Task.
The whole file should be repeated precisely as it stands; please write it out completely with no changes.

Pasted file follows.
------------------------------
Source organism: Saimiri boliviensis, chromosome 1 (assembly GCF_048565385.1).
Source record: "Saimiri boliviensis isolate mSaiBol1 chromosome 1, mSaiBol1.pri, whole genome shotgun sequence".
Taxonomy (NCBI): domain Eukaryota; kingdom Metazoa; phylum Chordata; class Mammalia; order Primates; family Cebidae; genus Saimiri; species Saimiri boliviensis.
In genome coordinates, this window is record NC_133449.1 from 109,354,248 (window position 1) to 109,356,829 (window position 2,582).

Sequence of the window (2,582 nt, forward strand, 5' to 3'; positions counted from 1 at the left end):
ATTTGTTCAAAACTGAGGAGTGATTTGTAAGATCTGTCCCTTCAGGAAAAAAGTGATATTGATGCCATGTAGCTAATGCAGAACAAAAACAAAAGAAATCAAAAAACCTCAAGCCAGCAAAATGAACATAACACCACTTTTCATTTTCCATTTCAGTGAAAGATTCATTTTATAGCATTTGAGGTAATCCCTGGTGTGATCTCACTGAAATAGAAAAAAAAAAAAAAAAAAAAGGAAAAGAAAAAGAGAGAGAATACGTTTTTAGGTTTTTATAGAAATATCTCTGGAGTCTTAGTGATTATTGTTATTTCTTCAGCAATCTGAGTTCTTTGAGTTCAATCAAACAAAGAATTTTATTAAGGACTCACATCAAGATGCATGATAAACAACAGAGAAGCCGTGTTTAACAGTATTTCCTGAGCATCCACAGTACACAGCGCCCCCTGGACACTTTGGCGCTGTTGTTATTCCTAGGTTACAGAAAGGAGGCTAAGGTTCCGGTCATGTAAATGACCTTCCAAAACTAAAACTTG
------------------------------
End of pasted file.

Source organism: Saimiri boliviensis, chromosome 1 (assembly GCF_048565385.1).
Source record: "Saimiri boliviensis isolate mSaiBol1 chromosome 1, mSaiBol1.pri, whole genome shotgun sequence".
Taxonomy (NCBI): domain Eukaryota; kingdom Metazoa; phylum Chordata; class Mammalia; order Primates; family Cebidae; genus Saimiri; species Saimiri boliviensis.
In genome coordinates, this window is record NC_133449.1 from 109,354,248 (window position 1) to 109,356,829 (window position 2,582).

Sequence of the window (2,582 nt, forward strand, 5' to 3'; positions counted from 1 at the left end):
ATTTGTTCAAAACTGAGGAGTGATTTGTAAGATCTGTCCCTTCAGGAAAAAAGTGATATTGATGCCATGTAGCTAATGCAGAACAAAAACAAAAGAAATCAAAAAACCTCAAGCCAGCAAAATGAACATAACACCACTTTTCATTTTCCATTTCAGTGAAAGATTCATTTTATAGCATTTGAGGTAATCCCTGGTGTGATCTCACTGAAATAGAAAAAAAAAAAAAAAAAAAAGGAAAAGAAAAAGAGAGAGAATACGTTTTTAGGTTTTTATAGAAATATCTCTGGAGTCTTAGTGATTATTGTTATTTCTTCAGCAATCTGAGTTCTTTGAGTTCAATCAAACAAAGAATTTTATTAAGGACTCACATCAAGATGCATGATAAACAACAGAGAAGCCGTGTTTAACAGTATTTCCTGAGCATCCACAGTACACAGCGCCCCCTGGACACTTTGGCGCTGTTGTTATTCCTAGGTTACAGAAAGGAGGCTAAGGTTCCGGTCATGTAAATGACCTTCCAAAACTAAAACTTG